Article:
The Wealth of Nature: Economics as if Survival Mattered by John Michael Greer - Book review




The Wealth of Nature

Economics as if Survival Mattered


By: John Michael Greer

Published: May 31, 2011
Format: Paperback, 288 pages
ISBN-10: 0865716730
ISBN-13: 978-0865716735
Publisher: New Society Publishers












"Economics is badly in need of a Copernican revolution of its own, one that will recognize that the center of economic activity is not where where today's economists think that it is", writes scholar of ecological history and internationally renowned peak oil theorist John Michael Greer, in his provocative and visionary book The Wealth of Nature: Economics as if Survival Mattered. The author describes the current state of economic theory, and its many shortcomings, and provides an alternative approach to economic thought grounded in the ideas of E. F. Schumacher.

John Michael Greer guides the reader on a tour of the history of economics, including the theories of Adam Smith, David Ricardo, and John Maynard Keynes. The author offers evidence that contemporary economic thought is deeply flawed, and has failed to meet its purpose of providing guidance and ideas for creating a strong and vibrant economy. For John Michael Greer, the economics profession actually benefits more from being wrong as they were in their failure to understand the housing bubble, and that over dependence on mathematical modelling fails to recognize potential economic disasters as they develop and grow more dangerous to the economy. The author points out that simply tinkering with the most popular and mainstream economic theories won't address or correct those shortcomings.



John Michael Greer (photo left) proposes a fresh look at economic based on reality and an understanding of what constitutes real wealth. For this reappraisal of economics, the author turns to the economic thought of E. F. Schumacher, author of the seminal book Small Is Beautiful: Economics As If People Mattered whose ideas were based on the evidence of what he observed in action around him John Michael Greer points out that the ideas presented by E. F. Schumacher are complex and require extensive study beyond the scope of this book. For purposes of understanding the overall concepts behind Shumacher's thought, John Michael Greer breaks them into four main areas:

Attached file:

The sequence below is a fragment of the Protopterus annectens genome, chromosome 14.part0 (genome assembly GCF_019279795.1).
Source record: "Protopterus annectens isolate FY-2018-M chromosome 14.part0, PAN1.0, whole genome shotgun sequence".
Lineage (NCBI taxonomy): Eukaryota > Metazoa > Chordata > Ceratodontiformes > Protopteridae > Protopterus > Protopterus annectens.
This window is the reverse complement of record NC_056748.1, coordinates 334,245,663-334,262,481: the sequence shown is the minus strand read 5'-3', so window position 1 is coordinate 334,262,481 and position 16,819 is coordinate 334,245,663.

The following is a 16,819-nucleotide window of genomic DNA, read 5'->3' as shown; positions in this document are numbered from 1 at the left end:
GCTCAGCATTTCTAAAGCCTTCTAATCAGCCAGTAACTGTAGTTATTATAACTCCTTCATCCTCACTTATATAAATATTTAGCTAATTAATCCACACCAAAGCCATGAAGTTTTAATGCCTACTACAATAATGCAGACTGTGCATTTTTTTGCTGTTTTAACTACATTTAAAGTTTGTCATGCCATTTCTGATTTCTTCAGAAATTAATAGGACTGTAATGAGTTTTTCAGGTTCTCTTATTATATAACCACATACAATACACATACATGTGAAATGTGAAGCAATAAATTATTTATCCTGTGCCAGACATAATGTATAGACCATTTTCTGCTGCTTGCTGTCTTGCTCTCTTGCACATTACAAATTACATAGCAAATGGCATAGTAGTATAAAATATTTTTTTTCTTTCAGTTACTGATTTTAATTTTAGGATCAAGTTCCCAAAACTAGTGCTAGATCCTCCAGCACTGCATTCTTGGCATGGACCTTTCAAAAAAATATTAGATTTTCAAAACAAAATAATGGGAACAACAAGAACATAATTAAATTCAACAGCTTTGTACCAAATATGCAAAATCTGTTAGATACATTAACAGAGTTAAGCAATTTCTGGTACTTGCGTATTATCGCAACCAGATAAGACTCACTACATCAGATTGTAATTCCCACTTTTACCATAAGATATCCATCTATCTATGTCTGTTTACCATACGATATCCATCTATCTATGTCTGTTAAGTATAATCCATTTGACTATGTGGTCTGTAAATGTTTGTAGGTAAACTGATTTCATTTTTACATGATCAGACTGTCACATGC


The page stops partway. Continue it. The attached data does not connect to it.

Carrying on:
* Schumacher drew a hard line between primary goods and secondary goods. Secondary goods are what are studied by mainstream economists, while primary goods are those provided by Nature. Renewable resources of nature are constantly replenished capital while non-renewable resources draw down the overall wealth of Nature and the economy.

* Schumacher emphasized the central role of energy within the sphere of primary goods. For Schumacher, energy can not be treated as a commodity, as energy is the gateway resource to other resources. With enough energy, shortages of other goods can be removed. With an energy shortage, an upper limit is placed on the production of those secondary goods

* Schumacher stressed the importance of the cost per worker of establishing and maintaining a workplace. For societies with abundant capital, ample energy supplies, and established infrastructure, replacing workers with technology is a viable alternative. Such is not the case in developing economies where using human hands and fulfilling local needs is the more viable alternative.

* Schumacher considered the central question of the failure of contemporary economics could not be solved with mathematical or statistical models, as their assumptions are so intertwined with current theories. Economics can't predict the behavior of the economy because that requires criticism of the basic assumptions of contemporary economic theory. Those assumptions must be addressed and related to actual observation.

For me, the power of the book is how John Michael Greer meets and addresses the challenges of rebuilding a workable and reality based economic model. The author combines the current peak oil and energy crisis with solutions based on the ideas of E. F. Schumacher. John Michael Greer provides some solutions that will be controversial and likely to face resistance and opposition. That is to be expected, and the author fully understands that not everyone will embrace his recommendations. The author does point out that both peak oil, and the ongoing economic crisis faced by societies today, demands solutions and hard choices. In the end, the book is offered to the general public, as the final decision makers of how society should move forward into what the author calls the twilight of the Age of Abundance.

I highly recommend the important and landmark book The Wealth of Nature: Economics as if Survival Mattered by John Michael Greer, to anyone who seeks real solutions to the challenges of both peak oil and the economic crisis. This book should be read, discussed, and its empowering ideas considered by everyone. While not all readers will agree with the author's ideas, or the solutions offered, but it's essential to understand these proposals, as the time where the twin problems of peak oil and the financial crisis will force solutions be discovered and put into place.

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